SSAT Upper Level Reading Comprehension Practice Test 8

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The use of wood as a material from which to make paper was first suggested by René de Réaumer, a celebrated French naturalist, in 1719. Réaumer had observed wasps as they built their nests, and he concluded that the wood filaments used by these insects to construct their paper-like nests could also be used in the manufacture of paper.

Wasps look for dry wood, which they saw or rasp in their jaws. This material is then mixed with a gluey substance secreted by the wasp's body to make a paste that, when spread, becomes the paper substance of the nest. In effect, wasps are able to create paper pulp in their mouths. Nests are typically made from a number of different types of wood, depending on the species of the wasps and their location.

Wasp nests are exceptionally lightweight, dark in color, and bound repeatedly by bands of paper to the place where they are suspended. The nests are nearly waterproof because of their rounded tops and the fact that the paper strips overlap like the shingles on the roof of a house. The nests provide shelter for newly hatched wasps and ensure that the offspring have adult wasps nearby to protect them.

Wasp nests are different in size and structure, depending on whether they are built by solitary wasps or social wasps. Solitary wasps tend to have small nests design primarily for caring for young. Social wasps build larger nests and will defend them in a swarm if threatened. The nests of social wasps can range in size from the size of a human hand to much larger. Up until April 2013, the largest wasp nest on record was a New Zealand nest measuring 12 feet long. This record was broken in 2013 by the discovery of a 22-foot wasp nest inside an abandoned house in Spain.

1. The word filaments probably means

  • A. large chunks.
  • B. waves.
  • C. files.
  • D. dust.
  • E. threadlike pieces.

2. The man who first suggested making paper from wood was a

  • A. farmer.
  • B. industrialist.
  • C. lumberjack.
  • D. naturalist.
  • E. painter.

3. According to the passage, a wasp nest is usually

  • A. attached to a house.
  • B. exceptionally lightweight.
  • C. waterproofed with a gluey substance.
  • D. constructed with chunks of wood.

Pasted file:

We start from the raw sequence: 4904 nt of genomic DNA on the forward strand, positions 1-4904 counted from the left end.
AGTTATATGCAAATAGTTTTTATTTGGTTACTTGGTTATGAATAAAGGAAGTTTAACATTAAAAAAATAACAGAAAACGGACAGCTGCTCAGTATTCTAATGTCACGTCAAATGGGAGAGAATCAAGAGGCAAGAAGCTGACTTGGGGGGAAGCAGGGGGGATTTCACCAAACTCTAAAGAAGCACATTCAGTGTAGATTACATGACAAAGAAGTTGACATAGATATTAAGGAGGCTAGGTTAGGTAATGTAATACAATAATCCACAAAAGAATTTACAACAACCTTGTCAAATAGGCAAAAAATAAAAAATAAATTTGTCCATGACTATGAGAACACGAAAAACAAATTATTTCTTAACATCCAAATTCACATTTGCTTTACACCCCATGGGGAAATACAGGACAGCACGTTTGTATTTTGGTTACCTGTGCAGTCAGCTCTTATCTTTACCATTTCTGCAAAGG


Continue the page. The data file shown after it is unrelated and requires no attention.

• E. bright in color.

4. The primary material used by wasps in nest building is

  • A. dirt.
  • B. water.
  • C. paste.
  • D. wood.
  • E. leaves.

5. Wasp nests are nearly waterproof because

  • A. they are constructed of heavy materials.
  • B. they hang from the boughs of trees.
  • C. their strips of paper overlap like shingles.
  • D. bands made of rubber are placed around them.
  • E. they have long, straight tops that stop the rain.

The police department of New York City has one branch that many do not know about, although it was established almost a century ago. This is the harbor precinct's 14-boat fleet of police launches, which patrols 578 miles of waters around the city, paying particular attention to the areas containing 500 piers and some 90 boat clubs.

The boats are equipped for various jobs. One boat is an ice-breaker; another is equipped to render aid in the event of an airplane crash at La Guardia Airport. All of the boats are equipped with lifeline guns, heavy grappling irons to raise sunken automobiles, and lasso-sticks to rescue animals in the water. They have power pumps to bail out sinking craft, first-aid kits, extra life preservers, signal flags, and searchlights.

The force of 183 officers have all had previous experience with boats. Some of the officers are Navy and Coast Guard veterans. Many of the harbor police officers have ocean-going Master's or Harbor Captain's licenses. All are highly trained in the care and handling of engines and in navigation. All are skilled in giving first aid, and each officer is a qualified radio operator and a trained marksman with a revolver.

The work of the police includes many tasks. One duty of this force is to check the operation of the fleet of 43 junk boats that ply their trade in the harbor, buying scrap, rope, and other items for resale ashore. These boats could just as easily be used to smuggle narcotics, gems, aliens, or spies into the country, so they are watched closely by the city's harbor police force. During the last summer, the police launches towed 450 disabled boats and gave some kind of help to thousands of others. The officers also arrest those who break navigation laws or who endanger the safety of bathers by approaching too near the shore in speed boats.

6. The harbor police were

  • A. introduced by order of the mayor.
  • B. first used in the twentieth century.
  • C. in use before the Civil War.
  • D. introduced by veterans of World War II.
  • E. in full force almost 100 years ago.

7. The boats used

  • A. are uniform in design.
  • B. can all serve as ice-breakers.
  • C. are all equipped with deck guns.
  • D. work at Kennedy Airport.
  • E. vary in function.

8. The harbor police

  • A. arrest any man found on a junk boat.
  • B. prevent the resale of scrap material.
  • C. regulate the admission of spies.
  • D. ensure legal traffic in junk.
  • E. regulate disabled boats.

9. Their services include

  • A. towing, life-saving, and salvage.
  • B. customs collection, towing, and the sending of radio messages.
  • C. first aid, the rescue of animals, and fire patrol.
  • D. ice-breaking, the collection of junk, and the transportation of aliens.
  • E. smuggling, first aid, and rescue.

10. The police boats

  • A. have no responsibility for bathers.
  • B. unload ships at the piers.
  • C. assist boats of all kinds.
  • D. warn offenders but do not make arrests.
  • E. cannot detain other boats.